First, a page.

Mela (1948 film)

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Mela
Bopo-31.jpg
Directed by S.U Sunny
Produced by Wadia Movietone
Written by Azm Bazidpuri
Starring Dilip Kumar
Nargis
Rehman
Music by Naushad
Cinematography Fali Mistry
Edited by Moosa Mansur
Release date
April 9, 1948
Country India
Language Urdu/Hindi
Mela (1948)

Mela (The Fair) is a 1948 romantic tragedy Urdu/Hindi film. It was produced by and directed by S.U. Sunny for Wadia Movietone. It starred Dilip Kumar, Nargis, Jeevan, Rehman and Nur Jehan.[1] The film's music was composed by Naushad. Mukesh gave playback for Dilip in this film and one of the "Mukesh hits" was "Gaye Ja Geet Milan Ke". Mohammed Rafi's voice was used just once, for the popular song "Ye Zindagi Ke Mele", set in a fair-ground and picturised on a wandering mendicant at the start of the film.[2] Lyrics of the songs were written by Shakeel Badayuni with story and dialogue by Azam Bazidpuri.[3]

The musical film, set in a village milieu, was a tragic love story involving Manju and Mohan. Manju is married off to a seventy-year-old gentleman, who declares that he didn't realise he was being married to someone so young. After the husband's death, the lovers meet and Manju dies accidentally. Mohan is convicted for her murder, and after spending twenty years in jail, he too falls off the cliff and dies when he follows Manju's spirit.

Plot[edit]

Manju lives in the village with her father a school teacher and step mother. Mohan (Dilip Kumar) and Manju (Nargis) live in the same village and are friends since childhood. The friendship develops into love and they are both excited about their wedding. Mohan decides to go into town to buy jewelry for the marriage. On the way he is robbed and becomes unconscious with his injuries landing him in a hospital.

Mehkoo (Jeevan), is a no-good retired from the army man, who lusts after one of the young village girls. He is influential with Manju's stepmother and, with her by his side he calls the village panchayat. Here he denounces Mohan as a cad who has run way with a girl, telling them that he won't return for the marriage. Since th wedding day has been fixed, the panchayat agrees with Mehkoo that Manju should get married on the day decided. A supposedly suitable groom is found for Manju, who turns out to be a seventy-year-old sickly man. When he enters the wedding chambers, he finds that Manju is too young to be his bride. Remorseful, he asks forgiveness but pleads with her to care for his children. Manju takes on the role of the old man's wife. The man dies with Manju now left a young widow in charge of the children.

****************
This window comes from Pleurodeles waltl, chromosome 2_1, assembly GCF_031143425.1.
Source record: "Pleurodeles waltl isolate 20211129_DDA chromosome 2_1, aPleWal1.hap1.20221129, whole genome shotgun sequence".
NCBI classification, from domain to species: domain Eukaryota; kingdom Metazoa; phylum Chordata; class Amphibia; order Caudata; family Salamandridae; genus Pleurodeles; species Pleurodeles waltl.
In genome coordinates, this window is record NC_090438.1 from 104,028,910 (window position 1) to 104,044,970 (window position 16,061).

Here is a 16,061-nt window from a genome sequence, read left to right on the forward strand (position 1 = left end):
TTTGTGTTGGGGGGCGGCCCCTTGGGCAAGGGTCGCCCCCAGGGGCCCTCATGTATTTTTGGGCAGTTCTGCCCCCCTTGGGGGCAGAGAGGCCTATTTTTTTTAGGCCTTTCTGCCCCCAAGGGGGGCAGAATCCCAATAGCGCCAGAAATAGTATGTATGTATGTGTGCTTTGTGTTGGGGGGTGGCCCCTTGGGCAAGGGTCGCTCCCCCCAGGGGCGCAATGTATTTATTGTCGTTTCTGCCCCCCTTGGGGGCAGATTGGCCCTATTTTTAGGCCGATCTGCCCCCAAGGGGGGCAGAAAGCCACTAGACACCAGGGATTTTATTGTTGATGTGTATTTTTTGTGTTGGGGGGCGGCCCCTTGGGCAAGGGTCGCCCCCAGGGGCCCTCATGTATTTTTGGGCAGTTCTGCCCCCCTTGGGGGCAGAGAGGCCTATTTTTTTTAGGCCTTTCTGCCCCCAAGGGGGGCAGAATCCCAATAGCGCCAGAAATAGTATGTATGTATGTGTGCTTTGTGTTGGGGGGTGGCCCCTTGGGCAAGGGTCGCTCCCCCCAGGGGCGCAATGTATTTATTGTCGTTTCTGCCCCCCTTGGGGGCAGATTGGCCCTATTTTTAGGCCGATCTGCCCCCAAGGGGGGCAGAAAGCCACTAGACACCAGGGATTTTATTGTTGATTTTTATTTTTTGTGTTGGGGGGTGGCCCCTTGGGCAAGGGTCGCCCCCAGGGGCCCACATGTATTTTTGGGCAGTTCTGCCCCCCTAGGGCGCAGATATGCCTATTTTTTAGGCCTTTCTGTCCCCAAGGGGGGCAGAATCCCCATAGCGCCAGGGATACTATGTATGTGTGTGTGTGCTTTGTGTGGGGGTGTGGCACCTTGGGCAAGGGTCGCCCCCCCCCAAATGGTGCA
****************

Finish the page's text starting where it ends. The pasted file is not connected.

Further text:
One night in stormy weather, she goes out to meet Mohan, and is killed when she falls off a cliff. Mehkoo and other villagers arrive to convict Mohan of murdering Manju. Mohan says nothing in his defense and is sentenced to twenty years imprisonment. On release from jail, Mohan goes to the same place where Manju had died. He sees her spirit, who beckons him to follow her. As he does, he falls off the cliff edge and dies.

Cast[edit]

Production[edit]

  • The film produced and directed by S. U. Sunny, was a Wadia Movietone presentation, with J. B. H. Wadia's wife, Hila Wadia, being mentioned as the main presenter. Hila suggested that J. B. H. make a film with music director Naushad, who was at the top of his musical career having composed music for films like Rattan (1944), Anmol Ghadi (1946) and Shahjehan (1946).[1] Following the success of Mela, Sunny set up his own production company, Sunny Art Productions where he made films like Babul (1950), Udan Khatola (1955) and Kohinoor (1960).[4]
  • Dilip Kumar, reportedly was unwilling to act in Mela, till he reached the studios and heard the opening lines of the song "Mera Dil Todnewaale" sung by Mukesh and Shamshad Begum. Kumar felt the story line was weak, in his words "absence of meat", and asked certain changes to be made, which were accommodated in the script. As Kumar reports in his autobiography, "Dilip Kumar: The Substance and the Shadow", "We had some healthy brainstorming sessions, which helped us to add depth and intensity to the story besides logic". He felt the changes were good both for him as well as the rest of the cast members.[5]

Review[edit]

The film came in for harsh criticism from the editor of Filmindia, Baburao Patel. In the December 1948 issue of the cine-magazine, he compared the "formula" used for the story as similar to that of the film Rattan (1944), terming it as a "rehash of Rattan". His review focused on the Parsi (Wadia) and Muslim (Bazidpuri) angle, who he reported as wanting to run down the Hindus by making a regressive film like Mela. Calling the film a slander on Hindus, he labelled it as an anti-social film, which encouraged suicide, a criminal offense. The army was slandered because the film showed the villain as an ex-army man, "The most objectionable character in the picture is that of Mehkoo". He found "unbelievable" features in the story, especially the quick arrangement for Manju's wedding without looking for Mohan, and that a seventy-year-old widower remarrying, wouldn't know the age of the woman he's going to marry.